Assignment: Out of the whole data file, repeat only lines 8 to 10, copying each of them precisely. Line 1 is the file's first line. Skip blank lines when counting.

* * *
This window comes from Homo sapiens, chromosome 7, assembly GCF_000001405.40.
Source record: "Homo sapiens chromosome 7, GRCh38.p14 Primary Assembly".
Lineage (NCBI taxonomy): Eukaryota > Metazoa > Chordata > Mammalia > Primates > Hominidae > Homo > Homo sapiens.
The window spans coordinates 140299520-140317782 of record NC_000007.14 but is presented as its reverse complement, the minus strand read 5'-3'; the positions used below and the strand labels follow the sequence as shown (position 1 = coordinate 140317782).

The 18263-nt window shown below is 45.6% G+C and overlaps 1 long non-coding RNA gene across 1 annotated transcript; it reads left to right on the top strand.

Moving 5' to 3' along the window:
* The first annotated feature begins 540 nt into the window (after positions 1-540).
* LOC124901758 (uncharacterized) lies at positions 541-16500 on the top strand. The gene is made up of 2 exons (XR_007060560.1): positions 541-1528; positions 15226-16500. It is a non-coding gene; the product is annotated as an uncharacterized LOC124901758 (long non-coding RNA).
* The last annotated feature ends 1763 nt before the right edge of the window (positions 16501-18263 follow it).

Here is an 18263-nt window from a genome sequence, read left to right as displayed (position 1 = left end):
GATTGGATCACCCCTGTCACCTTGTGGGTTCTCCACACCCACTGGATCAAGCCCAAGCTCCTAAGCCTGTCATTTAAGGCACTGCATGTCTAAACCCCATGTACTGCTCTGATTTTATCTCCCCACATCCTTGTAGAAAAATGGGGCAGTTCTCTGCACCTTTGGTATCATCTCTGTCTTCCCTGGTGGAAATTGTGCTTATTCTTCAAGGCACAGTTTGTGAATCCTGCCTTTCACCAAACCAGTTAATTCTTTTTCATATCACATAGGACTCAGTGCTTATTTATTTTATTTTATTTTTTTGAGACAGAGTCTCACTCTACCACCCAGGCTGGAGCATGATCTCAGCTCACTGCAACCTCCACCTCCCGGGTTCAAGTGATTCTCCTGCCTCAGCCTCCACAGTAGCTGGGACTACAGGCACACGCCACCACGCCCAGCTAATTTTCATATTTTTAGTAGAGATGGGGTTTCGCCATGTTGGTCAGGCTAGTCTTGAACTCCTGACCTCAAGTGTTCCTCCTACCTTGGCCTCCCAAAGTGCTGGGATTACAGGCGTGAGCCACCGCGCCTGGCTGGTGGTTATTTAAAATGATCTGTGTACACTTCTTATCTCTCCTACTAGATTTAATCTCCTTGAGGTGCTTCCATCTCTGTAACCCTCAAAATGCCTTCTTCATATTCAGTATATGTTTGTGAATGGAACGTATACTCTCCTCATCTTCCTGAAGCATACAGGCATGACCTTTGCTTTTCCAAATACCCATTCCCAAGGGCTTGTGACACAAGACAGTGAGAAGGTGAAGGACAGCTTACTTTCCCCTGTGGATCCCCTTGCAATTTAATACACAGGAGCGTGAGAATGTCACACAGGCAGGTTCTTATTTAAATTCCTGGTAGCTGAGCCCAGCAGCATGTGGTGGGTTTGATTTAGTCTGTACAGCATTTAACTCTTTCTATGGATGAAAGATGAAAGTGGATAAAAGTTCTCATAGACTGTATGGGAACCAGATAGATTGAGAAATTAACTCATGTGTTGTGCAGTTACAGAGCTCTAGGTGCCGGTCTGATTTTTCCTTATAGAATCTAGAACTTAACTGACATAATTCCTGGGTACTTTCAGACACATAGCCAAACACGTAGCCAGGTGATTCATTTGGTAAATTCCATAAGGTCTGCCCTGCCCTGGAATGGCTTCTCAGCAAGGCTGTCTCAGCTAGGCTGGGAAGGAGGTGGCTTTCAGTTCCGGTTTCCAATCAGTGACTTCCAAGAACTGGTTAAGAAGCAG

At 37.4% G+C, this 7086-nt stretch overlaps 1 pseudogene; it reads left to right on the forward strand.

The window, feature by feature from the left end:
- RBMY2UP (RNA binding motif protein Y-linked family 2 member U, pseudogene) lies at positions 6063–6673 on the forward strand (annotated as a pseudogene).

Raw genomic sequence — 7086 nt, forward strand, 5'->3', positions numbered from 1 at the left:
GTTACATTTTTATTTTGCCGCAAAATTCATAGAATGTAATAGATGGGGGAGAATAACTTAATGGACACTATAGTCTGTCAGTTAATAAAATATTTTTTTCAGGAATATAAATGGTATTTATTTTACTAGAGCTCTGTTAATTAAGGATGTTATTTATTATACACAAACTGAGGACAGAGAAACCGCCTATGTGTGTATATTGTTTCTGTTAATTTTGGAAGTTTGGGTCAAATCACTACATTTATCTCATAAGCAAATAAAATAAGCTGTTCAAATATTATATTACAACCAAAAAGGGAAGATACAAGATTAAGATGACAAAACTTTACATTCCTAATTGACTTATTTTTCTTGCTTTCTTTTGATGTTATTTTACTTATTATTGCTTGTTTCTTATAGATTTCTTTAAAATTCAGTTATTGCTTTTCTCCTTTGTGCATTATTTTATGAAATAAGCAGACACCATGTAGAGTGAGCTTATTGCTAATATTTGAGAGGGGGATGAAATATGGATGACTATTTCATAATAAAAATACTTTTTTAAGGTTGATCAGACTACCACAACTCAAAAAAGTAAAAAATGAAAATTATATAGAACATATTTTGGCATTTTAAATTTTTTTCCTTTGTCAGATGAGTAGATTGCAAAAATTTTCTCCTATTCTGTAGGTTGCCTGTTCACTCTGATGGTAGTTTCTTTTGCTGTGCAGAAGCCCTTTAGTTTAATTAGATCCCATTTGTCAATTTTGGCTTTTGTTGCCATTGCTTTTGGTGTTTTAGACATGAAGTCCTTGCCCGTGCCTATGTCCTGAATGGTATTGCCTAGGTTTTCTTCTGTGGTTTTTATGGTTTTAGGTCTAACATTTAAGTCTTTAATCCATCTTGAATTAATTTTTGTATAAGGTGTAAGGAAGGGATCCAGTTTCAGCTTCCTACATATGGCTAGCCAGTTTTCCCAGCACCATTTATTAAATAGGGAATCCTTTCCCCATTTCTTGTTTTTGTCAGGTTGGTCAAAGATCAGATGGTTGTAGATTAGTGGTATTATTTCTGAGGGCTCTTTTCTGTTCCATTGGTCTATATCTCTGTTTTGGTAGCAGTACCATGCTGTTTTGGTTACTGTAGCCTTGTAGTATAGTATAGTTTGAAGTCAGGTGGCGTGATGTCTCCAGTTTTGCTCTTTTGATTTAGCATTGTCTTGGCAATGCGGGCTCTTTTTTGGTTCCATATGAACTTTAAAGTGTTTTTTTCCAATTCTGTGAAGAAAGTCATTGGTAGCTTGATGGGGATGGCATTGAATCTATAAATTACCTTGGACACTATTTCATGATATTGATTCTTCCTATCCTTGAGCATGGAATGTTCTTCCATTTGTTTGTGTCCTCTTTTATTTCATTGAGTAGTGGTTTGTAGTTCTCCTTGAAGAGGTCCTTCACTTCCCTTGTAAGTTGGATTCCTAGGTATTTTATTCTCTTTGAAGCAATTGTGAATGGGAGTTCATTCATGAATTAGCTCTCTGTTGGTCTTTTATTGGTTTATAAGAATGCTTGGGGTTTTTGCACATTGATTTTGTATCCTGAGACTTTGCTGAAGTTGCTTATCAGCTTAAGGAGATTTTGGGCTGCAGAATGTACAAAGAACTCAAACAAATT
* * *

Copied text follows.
* LOC124901758 (uncharacterized) lies at positions 541-16500 on the top strand. The gene is made up of 2 exons (XR_007060560.1): positions 541-1528; positions 15226-16500. It is a non-coding gene; the product is annotated as an uncharacterized LOC124901758 (long non-coding RNA).
* The last annotated feature ends 1763 nt before the right edge of the window (positions 16501-18263 follow it).

Here is an 18263-nt window from a genome sequence, read left to right as displayed (position 1 = left end):